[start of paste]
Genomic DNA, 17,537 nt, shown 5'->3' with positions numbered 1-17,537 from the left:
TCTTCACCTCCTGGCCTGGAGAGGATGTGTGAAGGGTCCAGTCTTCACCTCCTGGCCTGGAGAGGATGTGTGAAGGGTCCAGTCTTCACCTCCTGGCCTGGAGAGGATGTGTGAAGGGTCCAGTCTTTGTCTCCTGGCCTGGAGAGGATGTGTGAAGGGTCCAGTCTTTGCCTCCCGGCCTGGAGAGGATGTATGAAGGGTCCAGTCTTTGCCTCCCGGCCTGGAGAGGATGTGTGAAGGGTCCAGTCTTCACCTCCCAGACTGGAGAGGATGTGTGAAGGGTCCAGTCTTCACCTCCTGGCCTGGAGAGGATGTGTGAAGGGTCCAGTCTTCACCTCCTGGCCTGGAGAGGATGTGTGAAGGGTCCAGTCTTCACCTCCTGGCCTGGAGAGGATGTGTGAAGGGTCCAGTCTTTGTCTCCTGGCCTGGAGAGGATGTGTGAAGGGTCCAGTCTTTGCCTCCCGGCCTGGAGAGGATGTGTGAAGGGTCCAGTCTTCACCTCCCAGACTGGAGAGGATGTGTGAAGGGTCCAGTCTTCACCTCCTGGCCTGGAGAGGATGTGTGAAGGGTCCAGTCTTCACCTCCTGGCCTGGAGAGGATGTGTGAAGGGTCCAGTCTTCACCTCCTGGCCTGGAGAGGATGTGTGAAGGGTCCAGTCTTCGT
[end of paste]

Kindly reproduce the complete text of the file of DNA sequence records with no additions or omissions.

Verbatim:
Genomic DNA, 17,537 nt, shown 5'->3' with positions numbered 1-17,537 from the left:
TCTTCACCTCCTGGCCTGGAGAGGATGTGTGAAGGGTCCAGTCTTCACCTCCTGGCCTGGAGAGGATGTGTGAAGGGTCCAGTCTTCACCTCCTGGCCTGGAGAGGATGTGTGAAGGGTCCAGTCTTTGTCTCCTGGCCTGGAGAGGATGTGTGAAGGGTCCAGTCTTTGCCTCCCGGCCTGGAGAGGATGTATGAAGGGTCCAGTCTTTGCCTCCCGGCCTGGAGAGGATGTGTGAAGGGTCCAGTCTTCACCTCCCAGACTGGAGAGGATGTGTGAAGGGTCCAGTCTTCACCTCCTGGCCTGGAGAGGATGTGTGAAGGGTCCAGTCTTCACCTCCTGGCCTGGAGAGGATGTGTGAAGGGTCCAGTCTTCACCTCCTGGCCTGGAGAGGATGTGTGAAGGGTCCAGTCTTTGTCTCCTGGCCTGGAGAGGATGTGTGAAGGGTCCAGTCTTTGCCTCCCGGCCTGGAGAGGATGTGTGAAGGGTCCAGTCTTCACCTCCCAGACTGGAGAGGATGTGTGAAGGGTCCAGTCTTCACCTCCTGGCCTGGAGAGGATGTGTGAAGGGTCCAGTCTTCACCTCCTGGCCTGGAGAGGATGTGTGAAGGGTCCAGTCTTCACCTCCTGGCCTGGAGAGGATGTGTGAAGGGTCCAGTCTTCGT